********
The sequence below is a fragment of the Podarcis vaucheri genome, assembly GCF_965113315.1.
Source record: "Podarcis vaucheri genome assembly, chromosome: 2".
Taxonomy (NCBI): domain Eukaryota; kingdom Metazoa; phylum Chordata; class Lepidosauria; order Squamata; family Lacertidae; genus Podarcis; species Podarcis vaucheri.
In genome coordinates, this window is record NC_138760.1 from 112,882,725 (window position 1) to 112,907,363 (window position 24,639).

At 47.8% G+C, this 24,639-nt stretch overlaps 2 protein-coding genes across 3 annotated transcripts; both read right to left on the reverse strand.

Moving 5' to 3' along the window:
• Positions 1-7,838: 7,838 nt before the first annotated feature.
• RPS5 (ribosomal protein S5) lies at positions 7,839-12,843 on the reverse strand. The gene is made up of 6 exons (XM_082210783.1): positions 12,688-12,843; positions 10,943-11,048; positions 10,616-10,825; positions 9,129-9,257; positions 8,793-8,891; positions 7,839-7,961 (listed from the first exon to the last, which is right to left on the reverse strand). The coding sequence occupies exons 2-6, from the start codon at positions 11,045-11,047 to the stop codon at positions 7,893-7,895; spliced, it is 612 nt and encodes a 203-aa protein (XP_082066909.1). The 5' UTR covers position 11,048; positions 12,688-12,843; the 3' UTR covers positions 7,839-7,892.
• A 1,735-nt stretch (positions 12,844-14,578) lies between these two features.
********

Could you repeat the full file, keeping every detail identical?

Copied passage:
The sequence below is a fragment of the Podarcis vaucheri genome, assembly GCF_965113315.1.
Source record: "Podarcis vaucheri genome assembly, chromosome: 2".
Taxonomy (NCBI): domain Eukaryota; kingdom Metazoa; phylum Chordata; class Lepidosauria; order Squamata; family Lacertidae; genus Podarcis; species Podarcis vaucheri.
In genome coordinates, this window is record NC_138760.1 from 112,882,725 (window position 1) to 112,907,363 (window position 24,639).

At 47.8% G+C, this 24,639-nt stretch overlaps 2 protein-coding genes across 3 annotated transcripts; both read right to left on the reverse strand.

Moving 5' to 3' along the window:
• Positions 1-7,838: 7,838 nt before the first annotated feature.
• RPS5 (ribosomal protein S5) lies at positions 7,839-12,843 on the reverse strand. The gene is made up of 6 exons (XM_082210783.1): positions 12,688-12,843; positions 10,943-11,048; positions 10,616-10,825; positions 9,129-9,257; positions 8,793-8,891; positions 7,839-7,961 (listed from the first exon to the last, which is right to left on the reverse strand). The coding sequence occupies exons 2-6, from the start codon at positions 11,045-11,047 to the stop codon at positions 7,893-7,895; spliced, it is 612 nt and encodes a 203-aa protein (XP_082066909.1). The 5' UTR covers position 11,048; positions 12,688-12,843; the 3' UTR covers positions 7,839-7,892.
• A 1,735-nt stretch (positions 12,844-14,578) lies between these two features.